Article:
Koko, the famous western lowland gorilla who was known for mastering sign language, painting, and mothering kittens, has died in her sleep at the age of 46.
She was featured in several documentaries and was on the cover of National Geographic twice. The 1978 cover featured a picture taken by Koko of herself in a mirror.
Koko the gorilla, pictured here on the October 1978 cover of National Geographic, has died at 46. pic.twitter.com/DlHANqVYlE
— National Geographic (@NatGeoMag) June 21, 2018
Born on July 4, 1971 in the San Francisco Zoo, she was named “Hanabi-ko”, which is Japanese for “Fireworks Child”.
Koko was taught sign language early on. She mastered over 1,000 signs and understood 2,000 words of spoken English. The Gorilla Foundation says she liked to be read to, purring when her favorite parts were read. She painted. She loved kittens. She had several of them in her lifetime, starting with the first “All Ball”, so named because he looked like a little ball to her.
Gen X children grew up with the book Koko’s Kitten. Millennials, too.
RIP Koko. The 'Koko's Kitten' book was a staple of my childhood in the 1980s. pic.twitter.com/NnPbtuNSHV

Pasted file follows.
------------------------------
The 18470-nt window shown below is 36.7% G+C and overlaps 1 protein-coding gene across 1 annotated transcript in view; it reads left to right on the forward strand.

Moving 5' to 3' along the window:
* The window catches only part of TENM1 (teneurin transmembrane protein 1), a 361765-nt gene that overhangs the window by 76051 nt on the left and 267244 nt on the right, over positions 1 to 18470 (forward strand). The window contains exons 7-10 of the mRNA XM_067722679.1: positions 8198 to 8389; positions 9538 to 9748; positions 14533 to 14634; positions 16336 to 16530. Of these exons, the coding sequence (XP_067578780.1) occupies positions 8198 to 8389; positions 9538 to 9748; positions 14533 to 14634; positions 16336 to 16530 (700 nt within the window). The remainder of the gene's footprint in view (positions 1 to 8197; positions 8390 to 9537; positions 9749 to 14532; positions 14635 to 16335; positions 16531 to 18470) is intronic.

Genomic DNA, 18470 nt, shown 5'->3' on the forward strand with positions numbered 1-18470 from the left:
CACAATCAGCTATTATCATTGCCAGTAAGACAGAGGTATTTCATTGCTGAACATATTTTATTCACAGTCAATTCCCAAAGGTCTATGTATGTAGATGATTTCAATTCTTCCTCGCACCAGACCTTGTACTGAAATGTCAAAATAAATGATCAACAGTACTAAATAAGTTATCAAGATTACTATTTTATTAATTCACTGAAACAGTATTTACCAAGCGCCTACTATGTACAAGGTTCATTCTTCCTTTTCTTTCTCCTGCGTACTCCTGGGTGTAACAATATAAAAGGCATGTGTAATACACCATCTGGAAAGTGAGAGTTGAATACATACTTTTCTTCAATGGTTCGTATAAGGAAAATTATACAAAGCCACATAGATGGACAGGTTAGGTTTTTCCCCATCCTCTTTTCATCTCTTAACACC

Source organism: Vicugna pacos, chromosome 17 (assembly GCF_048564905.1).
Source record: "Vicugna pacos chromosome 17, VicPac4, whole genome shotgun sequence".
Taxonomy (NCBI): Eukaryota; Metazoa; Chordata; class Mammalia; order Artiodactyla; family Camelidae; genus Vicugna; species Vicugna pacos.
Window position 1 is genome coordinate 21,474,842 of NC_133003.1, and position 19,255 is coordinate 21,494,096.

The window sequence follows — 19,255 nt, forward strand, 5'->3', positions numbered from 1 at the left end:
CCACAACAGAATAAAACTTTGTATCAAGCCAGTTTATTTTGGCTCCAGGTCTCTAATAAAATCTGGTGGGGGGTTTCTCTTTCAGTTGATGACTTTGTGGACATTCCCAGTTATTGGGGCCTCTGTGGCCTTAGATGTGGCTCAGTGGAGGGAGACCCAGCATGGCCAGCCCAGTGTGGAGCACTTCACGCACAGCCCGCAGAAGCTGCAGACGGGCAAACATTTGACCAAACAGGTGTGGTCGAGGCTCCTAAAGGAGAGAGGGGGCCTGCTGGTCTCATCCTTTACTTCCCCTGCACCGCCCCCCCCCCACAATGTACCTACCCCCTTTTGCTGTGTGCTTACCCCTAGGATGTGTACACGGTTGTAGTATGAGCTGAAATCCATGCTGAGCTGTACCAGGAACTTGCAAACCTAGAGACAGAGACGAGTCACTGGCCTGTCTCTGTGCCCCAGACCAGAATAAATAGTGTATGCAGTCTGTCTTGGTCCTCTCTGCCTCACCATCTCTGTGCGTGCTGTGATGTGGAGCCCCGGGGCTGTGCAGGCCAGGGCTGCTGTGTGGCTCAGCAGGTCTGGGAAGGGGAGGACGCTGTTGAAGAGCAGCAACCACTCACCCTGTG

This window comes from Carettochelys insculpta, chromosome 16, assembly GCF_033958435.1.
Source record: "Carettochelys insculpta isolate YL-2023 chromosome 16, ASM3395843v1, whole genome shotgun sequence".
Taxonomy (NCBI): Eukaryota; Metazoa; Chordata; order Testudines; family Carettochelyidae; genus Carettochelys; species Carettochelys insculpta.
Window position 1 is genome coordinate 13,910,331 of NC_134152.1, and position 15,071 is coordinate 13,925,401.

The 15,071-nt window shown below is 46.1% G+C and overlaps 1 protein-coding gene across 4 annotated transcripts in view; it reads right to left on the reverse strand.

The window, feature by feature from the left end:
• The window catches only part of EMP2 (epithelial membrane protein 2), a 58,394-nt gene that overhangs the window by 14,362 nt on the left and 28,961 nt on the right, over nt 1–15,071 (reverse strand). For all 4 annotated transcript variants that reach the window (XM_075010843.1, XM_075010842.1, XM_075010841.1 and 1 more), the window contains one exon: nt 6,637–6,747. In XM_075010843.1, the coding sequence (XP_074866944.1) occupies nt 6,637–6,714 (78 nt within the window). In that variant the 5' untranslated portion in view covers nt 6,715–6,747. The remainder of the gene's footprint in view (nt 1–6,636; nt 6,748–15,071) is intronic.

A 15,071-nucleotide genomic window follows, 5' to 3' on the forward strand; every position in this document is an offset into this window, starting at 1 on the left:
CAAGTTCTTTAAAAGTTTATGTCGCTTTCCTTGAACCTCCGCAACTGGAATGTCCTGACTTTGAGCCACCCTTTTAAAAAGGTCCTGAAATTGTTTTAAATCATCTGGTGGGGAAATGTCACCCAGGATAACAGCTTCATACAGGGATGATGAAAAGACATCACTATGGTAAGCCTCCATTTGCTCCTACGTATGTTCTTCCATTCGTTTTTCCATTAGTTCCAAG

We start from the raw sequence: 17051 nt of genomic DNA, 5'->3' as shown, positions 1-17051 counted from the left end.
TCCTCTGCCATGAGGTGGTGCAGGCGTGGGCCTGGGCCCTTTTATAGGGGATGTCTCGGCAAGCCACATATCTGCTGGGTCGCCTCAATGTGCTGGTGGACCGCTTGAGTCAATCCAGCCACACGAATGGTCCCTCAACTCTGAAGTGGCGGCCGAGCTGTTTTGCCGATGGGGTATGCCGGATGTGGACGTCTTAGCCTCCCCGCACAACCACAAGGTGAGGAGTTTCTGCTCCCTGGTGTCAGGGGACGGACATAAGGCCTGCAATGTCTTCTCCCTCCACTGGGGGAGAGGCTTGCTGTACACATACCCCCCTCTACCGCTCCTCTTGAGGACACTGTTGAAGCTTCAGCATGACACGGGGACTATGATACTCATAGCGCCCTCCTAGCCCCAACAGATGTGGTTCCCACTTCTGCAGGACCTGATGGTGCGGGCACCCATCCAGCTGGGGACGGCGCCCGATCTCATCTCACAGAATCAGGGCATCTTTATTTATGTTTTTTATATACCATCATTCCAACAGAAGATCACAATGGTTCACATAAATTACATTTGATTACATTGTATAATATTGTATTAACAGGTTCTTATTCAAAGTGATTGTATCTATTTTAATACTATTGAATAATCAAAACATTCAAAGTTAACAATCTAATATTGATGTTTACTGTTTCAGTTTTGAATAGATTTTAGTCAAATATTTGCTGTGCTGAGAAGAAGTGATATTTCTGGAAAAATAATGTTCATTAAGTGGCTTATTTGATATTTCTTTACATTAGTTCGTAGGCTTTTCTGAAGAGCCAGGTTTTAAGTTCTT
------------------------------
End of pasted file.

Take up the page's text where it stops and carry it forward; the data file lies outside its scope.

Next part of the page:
— Marcus Gilmer (@marcusgilmer) June 21, 2018
Famous herself, Koko met with several celebrities over the years. Mr. Rodgers, for instance.
Koko meets Mr. Rogers, her favorite celebrity: pic.twitter.com/pUXlic2nEH
— laura olin (@lauraolin) June 21, 2018
— William Shatner (@WilliamShatner) June 21, 2018
And Robin Williams.
For people my age, Koko was part of our childhoods – I remember learning about the huge ape who cradled her pet kitten and communicated through sign language.
While Koko taught us much about gorillas, she perhaps teaches us even more about ourselves as humans. She was creature with enormous strength who used that strength to gently nurture the weaker creatures that came into her life. She made friends with species that were not her own and mourned them when they died. She made people smile and laugh and wonder at the amazing world we live in. To strive to be a little more like Koko would not be a bad thing these days.
Farewell, Koko. Thank you for the memories and the lessons you taught us.